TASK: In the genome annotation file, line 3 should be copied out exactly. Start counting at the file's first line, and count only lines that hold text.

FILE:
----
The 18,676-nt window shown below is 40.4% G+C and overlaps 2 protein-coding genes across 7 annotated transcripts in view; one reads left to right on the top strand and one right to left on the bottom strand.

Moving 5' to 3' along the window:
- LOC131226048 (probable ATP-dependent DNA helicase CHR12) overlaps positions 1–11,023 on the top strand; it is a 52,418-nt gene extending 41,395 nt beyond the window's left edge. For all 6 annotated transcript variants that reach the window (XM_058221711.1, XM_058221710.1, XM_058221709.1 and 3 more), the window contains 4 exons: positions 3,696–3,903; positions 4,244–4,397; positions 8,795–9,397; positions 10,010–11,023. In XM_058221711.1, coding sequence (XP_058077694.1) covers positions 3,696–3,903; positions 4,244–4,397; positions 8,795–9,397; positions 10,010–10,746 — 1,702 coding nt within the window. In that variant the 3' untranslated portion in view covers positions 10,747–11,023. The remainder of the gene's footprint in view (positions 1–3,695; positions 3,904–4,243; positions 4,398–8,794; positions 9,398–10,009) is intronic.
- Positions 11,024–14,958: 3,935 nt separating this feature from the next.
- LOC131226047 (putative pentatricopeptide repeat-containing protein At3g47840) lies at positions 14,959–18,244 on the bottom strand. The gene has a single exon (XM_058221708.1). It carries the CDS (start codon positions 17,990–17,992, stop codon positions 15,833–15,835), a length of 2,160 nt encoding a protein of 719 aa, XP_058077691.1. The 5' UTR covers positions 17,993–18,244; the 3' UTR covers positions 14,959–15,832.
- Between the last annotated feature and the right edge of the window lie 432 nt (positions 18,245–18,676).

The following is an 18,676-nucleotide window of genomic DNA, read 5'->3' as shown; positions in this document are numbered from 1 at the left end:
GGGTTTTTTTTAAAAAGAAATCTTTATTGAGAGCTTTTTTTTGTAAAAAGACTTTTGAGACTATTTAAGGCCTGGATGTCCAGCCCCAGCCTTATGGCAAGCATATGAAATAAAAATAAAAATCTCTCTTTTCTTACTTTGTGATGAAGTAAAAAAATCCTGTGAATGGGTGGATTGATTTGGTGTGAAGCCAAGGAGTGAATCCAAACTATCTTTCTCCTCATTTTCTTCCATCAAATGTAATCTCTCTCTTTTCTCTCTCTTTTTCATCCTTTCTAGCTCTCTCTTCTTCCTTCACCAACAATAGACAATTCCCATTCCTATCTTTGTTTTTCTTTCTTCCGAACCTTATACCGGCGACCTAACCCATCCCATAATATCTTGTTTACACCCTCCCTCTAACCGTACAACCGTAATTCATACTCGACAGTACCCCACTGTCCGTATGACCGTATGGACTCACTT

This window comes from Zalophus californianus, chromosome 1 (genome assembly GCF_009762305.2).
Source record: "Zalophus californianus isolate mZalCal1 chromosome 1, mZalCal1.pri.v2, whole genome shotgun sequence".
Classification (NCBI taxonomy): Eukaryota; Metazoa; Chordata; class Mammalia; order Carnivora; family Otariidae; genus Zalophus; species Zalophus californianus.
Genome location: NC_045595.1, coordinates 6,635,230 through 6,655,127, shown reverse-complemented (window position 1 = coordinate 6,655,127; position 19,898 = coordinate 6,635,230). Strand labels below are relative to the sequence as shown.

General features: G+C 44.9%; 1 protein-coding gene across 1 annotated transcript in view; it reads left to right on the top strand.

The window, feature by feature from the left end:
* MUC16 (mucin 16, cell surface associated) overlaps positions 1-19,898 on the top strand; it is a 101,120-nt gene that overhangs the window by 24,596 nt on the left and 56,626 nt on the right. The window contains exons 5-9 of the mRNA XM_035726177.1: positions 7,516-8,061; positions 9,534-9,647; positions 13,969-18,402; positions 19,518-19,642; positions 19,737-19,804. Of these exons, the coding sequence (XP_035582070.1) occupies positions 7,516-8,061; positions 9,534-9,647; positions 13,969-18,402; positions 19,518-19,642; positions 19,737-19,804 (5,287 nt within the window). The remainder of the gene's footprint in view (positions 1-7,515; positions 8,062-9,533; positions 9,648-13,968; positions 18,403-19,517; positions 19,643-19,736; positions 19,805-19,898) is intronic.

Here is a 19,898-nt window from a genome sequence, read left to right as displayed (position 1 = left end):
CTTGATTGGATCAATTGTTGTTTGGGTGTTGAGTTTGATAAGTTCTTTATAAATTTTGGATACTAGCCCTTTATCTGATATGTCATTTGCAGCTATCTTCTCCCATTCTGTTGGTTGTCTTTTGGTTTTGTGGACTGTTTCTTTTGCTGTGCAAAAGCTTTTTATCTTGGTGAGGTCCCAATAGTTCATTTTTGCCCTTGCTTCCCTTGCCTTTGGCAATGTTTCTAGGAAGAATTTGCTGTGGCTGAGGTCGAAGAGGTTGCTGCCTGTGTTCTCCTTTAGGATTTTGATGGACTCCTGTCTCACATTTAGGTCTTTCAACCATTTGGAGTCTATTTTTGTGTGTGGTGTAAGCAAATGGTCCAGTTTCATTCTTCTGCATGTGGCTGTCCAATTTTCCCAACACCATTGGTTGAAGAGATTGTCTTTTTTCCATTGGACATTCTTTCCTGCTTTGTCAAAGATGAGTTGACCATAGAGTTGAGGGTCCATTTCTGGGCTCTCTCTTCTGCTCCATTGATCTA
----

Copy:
- LOC131226048 (probable ATP-dependent DNA helicase CHR12) overlaps positions 1–11,023 on the top strand; it is a 52,418-nt gene extending 41,395 nt beyond the window's left edge. For all 6 annotated transcript variants that reach the window (XM_058221711.1, XM_058221710.1, XM_058221709.1 and 3 more), the window contains 4 exons: positions 3,696–3,903; positions 4,244–4,397; positions 8,795–9,397; positions 10,010–11,023. In XM_058221711.1, coding sequence (XP_058077694.1) covers positions 3,696–3,903; positions 4,244–4,397; positions 8,795–9,397; positions 10,010–10,746 — 1,702 coding nt within the window. In that variant the 3' untranslated portion in view covers positions 10,747–11,023. The remainder of the gene's footprint in view (positions 1–3,695; positions 3,904–4,243; positions 4,398–8,794; positions 9,398–10,009) is intronic.